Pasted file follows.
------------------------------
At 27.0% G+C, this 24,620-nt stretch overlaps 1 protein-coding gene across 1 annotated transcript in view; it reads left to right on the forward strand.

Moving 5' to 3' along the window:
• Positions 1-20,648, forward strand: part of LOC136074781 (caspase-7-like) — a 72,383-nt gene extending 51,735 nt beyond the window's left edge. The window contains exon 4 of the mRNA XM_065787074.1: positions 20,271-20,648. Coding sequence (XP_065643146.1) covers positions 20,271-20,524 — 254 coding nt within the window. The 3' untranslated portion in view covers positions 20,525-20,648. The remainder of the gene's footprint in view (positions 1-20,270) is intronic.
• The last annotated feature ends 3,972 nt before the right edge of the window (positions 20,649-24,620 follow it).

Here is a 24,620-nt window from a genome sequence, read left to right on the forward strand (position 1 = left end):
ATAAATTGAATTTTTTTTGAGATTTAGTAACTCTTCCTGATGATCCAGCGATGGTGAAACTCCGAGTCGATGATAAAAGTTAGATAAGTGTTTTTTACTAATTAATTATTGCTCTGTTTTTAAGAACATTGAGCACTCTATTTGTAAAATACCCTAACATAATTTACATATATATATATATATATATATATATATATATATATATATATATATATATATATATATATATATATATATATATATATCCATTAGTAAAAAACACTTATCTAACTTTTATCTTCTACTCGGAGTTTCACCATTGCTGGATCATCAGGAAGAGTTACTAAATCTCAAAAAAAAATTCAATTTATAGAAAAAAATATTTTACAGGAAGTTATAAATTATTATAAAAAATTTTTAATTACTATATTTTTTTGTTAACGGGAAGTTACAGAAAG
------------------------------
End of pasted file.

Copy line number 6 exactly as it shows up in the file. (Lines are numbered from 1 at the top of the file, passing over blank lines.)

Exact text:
ATAAATTGAATTTTTTTTGAGATTTAGTAACTCTTCCTGATGATCCAGCGATGGTGAAACTCCGAGTCGATGATAAAAGTTAGATAAGTGTTTTTTACTAATTAATTATTGCTCTGTTTTTAAGAACATTGAGCACTCTATTTGTAAAATACCCTAACATAATTTACATATATATATATATATATATATATATATATATATATATATATATATATATATATATATATATATATATATATATATATCCATTAGTAAAAAACACTTATCTAACTTTTATCTTCTACTCGGAGTTTCACCATTGCTGGATCATCAGGAAGAGTTACTAAATCTCAAAAAAAAATTCAATTTATAGAAAAAAATATTTTACAGGAAGTTATAAATTATTATAAAAAATTTTTAATTACTATATTTTTTTGTTAACGGGAAGTTACAGAAAG